CELECOXIB- celecoxib capsule
- Nonsteroidal anti-inflammatory drugs (NSAIDS) cause an increased risk of serious cardiovascular thrombotic events, including myocardial infarction and stroke, which can be fatal. This risk may occur early in treatment and may increase with duration of use (see Warnings and Precautions ( 5.1).
- Celecoxib is contraindicated in the setting of coronary artery bypass graft (CABG) surgery (see Contraindications, Warnings and Precautions( 4, 5.1)
- NSAIDs, including celecoxib, cause an increased risk of serious gastrointestinal adverse events including bleeding, ulceration, and perforation of the stomach or intestines, which can be fatal. These events can occur at any time during use and without warning symptoms. Elderly patients are at greater risk for serious gastrointestinal events. ( 5.4)
Carefully consider the potential benefits and risks of celecoxib and other treatment options before deciding to use celecoxib capsules. Use the lowest effective dose for the shortest duration consistent with individual patient treatment goals [ see Warnings and Precautions (5) ]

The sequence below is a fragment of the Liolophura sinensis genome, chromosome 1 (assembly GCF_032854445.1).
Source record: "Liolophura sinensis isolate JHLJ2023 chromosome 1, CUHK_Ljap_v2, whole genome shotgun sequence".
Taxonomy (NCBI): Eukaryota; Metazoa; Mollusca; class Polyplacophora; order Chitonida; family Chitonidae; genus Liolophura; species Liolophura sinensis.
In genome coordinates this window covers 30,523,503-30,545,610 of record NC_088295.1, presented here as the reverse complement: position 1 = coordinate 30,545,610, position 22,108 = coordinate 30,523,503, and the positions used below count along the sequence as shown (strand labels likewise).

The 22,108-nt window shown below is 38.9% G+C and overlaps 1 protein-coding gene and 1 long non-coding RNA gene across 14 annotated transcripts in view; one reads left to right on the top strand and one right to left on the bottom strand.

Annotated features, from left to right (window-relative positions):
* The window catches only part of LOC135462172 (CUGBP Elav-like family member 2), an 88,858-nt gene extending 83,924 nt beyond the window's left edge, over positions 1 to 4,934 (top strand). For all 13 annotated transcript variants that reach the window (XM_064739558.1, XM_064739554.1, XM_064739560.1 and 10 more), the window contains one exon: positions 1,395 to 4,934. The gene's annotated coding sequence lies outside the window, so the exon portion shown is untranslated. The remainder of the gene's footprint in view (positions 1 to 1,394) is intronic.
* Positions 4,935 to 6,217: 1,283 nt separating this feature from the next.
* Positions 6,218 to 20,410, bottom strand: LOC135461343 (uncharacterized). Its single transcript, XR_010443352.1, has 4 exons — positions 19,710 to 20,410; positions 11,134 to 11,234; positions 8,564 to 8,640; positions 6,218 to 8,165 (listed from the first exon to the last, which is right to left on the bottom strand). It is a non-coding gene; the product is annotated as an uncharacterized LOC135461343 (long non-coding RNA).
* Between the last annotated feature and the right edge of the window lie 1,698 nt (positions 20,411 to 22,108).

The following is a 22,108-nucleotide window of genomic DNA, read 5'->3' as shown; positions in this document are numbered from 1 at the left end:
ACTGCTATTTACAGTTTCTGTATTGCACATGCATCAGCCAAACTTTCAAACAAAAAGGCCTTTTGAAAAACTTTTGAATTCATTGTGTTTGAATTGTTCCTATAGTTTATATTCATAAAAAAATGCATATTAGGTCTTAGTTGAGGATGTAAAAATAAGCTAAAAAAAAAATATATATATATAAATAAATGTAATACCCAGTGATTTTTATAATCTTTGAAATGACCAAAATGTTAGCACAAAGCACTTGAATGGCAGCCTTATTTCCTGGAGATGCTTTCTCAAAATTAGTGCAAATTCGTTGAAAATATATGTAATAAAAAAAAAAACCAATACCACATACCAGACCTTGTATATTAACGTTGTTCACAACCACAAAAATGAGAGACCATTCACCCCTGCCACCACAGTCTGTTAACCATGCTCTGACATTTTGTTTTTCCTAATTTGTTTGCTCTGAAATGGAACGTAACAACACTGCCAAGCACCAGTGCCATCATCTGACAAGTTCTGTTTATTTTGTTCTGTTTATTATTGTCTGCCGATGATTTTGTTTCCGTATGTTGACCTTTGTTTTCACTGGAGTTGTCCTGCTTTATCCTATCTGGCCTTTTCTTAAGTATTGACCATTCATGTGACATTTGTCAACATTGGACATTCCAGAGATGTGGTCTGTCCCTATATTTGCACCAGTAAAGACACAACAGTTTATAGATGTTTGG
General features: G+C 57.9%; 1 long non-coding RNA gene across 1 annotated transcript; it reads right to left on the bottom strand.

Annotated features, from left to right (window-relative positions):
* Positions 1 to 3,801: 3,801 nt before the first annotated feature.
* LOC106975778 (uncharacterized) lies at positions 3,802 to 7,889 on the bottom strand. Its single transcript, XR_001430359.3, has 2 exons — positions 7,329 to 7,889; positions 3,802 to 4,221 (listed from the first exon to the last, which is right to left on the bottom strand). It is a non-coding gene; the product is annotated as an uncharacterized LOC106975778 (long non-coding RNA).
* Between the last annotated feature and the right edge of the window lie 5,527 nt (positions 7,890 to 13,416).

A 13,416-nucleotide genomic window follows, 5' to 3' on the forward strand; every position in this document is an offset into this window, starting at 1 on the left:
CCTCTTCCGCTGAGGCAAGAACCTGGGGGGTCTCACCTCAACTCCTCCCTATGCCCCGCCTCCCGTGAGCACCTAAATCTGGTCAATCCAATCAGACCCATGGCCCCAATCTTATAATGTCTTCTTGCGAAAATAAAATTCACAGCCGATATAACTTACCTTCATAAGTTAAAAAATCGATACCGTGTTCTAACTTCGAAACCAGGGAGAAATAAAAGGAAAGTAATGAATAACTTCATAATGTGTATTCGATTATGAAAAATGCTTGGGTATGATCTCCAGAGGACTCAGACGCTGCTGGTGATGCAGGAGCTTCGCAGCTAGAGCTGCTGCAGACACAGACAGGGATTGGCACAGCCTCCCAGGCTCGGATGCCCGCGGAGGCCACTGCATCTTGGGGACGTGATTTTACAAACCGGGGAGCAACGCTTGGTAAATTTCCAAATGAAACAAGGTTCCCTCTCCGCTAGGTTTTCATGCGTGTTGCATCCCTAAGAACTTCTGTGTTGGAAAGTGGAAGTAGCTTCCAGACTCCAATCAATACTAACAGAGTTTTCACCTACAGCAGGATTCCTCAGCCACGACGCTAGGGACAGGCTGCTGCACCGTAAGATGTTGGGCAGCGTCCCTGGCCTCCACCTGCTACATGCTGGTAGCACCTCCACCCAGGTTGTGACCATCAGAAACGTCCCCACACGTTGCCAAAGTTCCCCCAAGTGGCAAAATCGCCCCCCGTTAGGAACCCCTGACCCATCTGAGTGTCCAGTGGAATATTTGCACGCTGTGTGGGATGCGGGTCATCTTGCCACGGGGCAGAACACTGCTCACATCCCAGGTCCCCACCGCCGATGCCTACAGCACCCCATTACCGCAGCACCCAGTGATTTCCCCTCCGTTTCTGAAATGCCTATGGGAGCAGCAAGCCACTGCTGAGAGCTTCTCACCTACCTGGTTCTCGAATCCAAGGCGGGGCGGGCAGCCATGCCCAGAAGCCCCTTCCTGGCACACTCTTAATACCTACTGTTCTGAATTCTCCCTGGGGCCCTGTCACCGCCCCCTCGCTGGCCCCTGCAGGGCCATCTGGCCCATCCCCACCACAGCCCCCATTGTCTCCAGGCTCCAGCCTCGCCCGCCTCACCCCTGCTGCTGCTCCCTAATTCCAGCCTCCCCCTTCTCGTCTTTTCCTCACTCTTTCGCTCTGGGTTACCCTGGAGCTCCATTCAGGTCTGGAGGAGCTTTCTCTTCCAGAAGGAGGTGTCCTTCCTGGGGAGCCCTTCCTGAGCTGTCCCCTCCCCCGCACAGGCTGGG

Celecoxib capsules are indicated for relief of the signs and symptoms of OA [ see Clinical Studies (14.1) ]
Celecoxib capsules are indicated for relief of the signs and symptoms of RA [ see Clinical Studies (14.2) ]
Celecoxib capsules are indicated for relief of the signs and symptoms of JRA in patients 2 years and older [ see Clinical Studies (14.3) ]
Celecoxib capsules are indicated for the relief of signs and symptoms of AS [ see Clinical Studies (14.4) ]
Celecoxib capsules are indicated for the management of AP in adults [ see Clinical Studies (14.5) ]
Celecoxib capsules are indicated for the treatment of PD [ see Clinical Studies (14.5) ]
Use lowest effective dose for the shortest duration consistent with treatment goals for the individual patient.
These doses can be given without regard to timing of meals.